- General thoughts: Start planning now for any return to work. It will be important to involve appropriate professionals, including legal, human resources, medical, risk management, occupational safety and health and other professionals in determining how best to return employees to the work premises and what changes to implement in the workplace, based on applicable considerations, including business needs and relevant laws such as the federal, state, and local equal employment/anti-discrimination laws, labor laws, wage and hour laws and occupational safety and health laws. The company should determine what procedures it will implement before the employee is permitted to return to work (e.g. will the company obtain information about whether the employee has experienced symptoms, been exposed to people with COVID-19 or symptoms, traveled, etc.; will the company take temperatures; will the company administer testing and if so, is the company complying the applicable laws such as the laws on licensing to do testing; what will the company do with the information obtained; etc.). The company should determine whether it will provide or require personal protective equipment (PPE) and reimbursement requirements under the law and/or any applicable collective bargaining agreement, if the employee provides his/her own PPE. The procedures and protocol should include consideration of physical distancing. Appropriate advice should be obtained to ensure compliance with OSHA and other laws governing the maintenance of a safe workplace. The company should recognize legal, medical and practical limitations involved in the procedures it desires to implement, especially as it relates to employee testing and medical information. Documentation and communication are likewise important. Ventilation, humidity and other considerations relating to the premises should be considered. If the company does not own the building, the company may wish to obtain certifications from the management of leased premises that all reasonable steps have been taken to reduce exposure to infectious diseases (including diseases like Legionnaires Disease that can be found in underperforming HVAC systems).
When on-premises work resumes, will there be overtime needs? Staffing problems?
- Potential issue(s): Overtime and staffing considerations implicate issues of compliance with federal, state and local wage and hour laws and related employment laws. Employee work overload may also be a potential issue.
- General thoughts: Study how the company will staff matters and work to ensure compliance with applicable laws. The company should consider potential employee work overload and how to mitigate the burdens of ramping up. The company should recognize that some employees may not return to work (e.g. having quit for other employment; unable or unwilling to return for health, family or other reasons; etc.), and the company should have a game plan for staffing needs in light of the potential that employees may not return to the workplace. Remind employees of the availability of "help mechanisms" within the business, including access to human resources, an ombudsperson, or employee assistance programs.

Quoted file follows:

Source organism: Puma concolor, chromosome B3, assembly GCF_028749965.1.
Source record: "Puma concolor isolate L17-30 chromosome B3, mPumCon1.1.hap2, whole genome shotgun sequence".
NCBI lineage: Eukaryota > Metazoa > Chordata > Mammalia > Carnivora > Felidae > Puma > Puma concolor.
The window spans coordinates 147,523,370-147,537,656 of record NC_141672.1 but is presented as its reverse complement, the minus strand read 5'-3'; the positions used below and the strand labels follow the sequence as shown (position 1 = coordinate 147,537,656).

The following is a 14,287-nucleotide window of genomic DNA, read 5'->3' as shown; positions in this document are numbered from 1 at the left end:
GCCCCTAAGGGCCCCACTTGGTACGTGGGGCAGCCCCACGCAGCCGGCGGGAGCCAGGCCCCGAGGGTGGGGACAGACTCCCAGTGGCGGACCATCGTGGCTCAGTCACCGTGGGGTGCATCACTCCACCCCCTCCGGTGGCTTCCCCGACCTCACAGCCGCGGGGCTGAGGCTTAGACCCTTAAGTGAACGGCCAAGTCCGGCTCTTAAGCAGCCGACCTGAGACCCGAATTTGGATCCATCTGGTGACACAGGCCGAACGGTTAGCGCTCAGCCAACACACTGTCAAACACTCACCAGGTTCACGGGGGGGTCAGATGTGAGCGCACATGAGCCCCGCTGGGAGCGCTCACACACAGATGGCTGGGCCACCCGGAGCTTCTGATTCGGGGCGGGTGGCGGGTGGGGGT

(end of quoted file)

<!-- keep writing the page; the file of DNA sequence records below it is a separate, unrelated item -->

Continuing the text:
Excluding legal considerations, are there morale and other considerations that it may be advisable to address?
- Potential issue(s): Employee morale, fears and psychological issues may be of concern.
- General thoughts: Although some of these issues involve legal obligations and others may not, employers know that employee expectations have become a huge issue, particularly with social media, worker groups and the like. The prudent employer will examine whether the employee issue involves a legal consideration, such as a reasonable accommodation for a psychological issue, and will take appropriate steps. The company should also consider what should be done to address low employee morale and potential employee fears. It may be advisable to assign responsibility for addressing these types of issues to one person or a group of appropriate managerial employees, including human resources personnel. Some commentators have suggested that employees may have PTSD or related mental health issues, particularly in the medical and first responder fields, and it is appropriate to recognize and address these issues.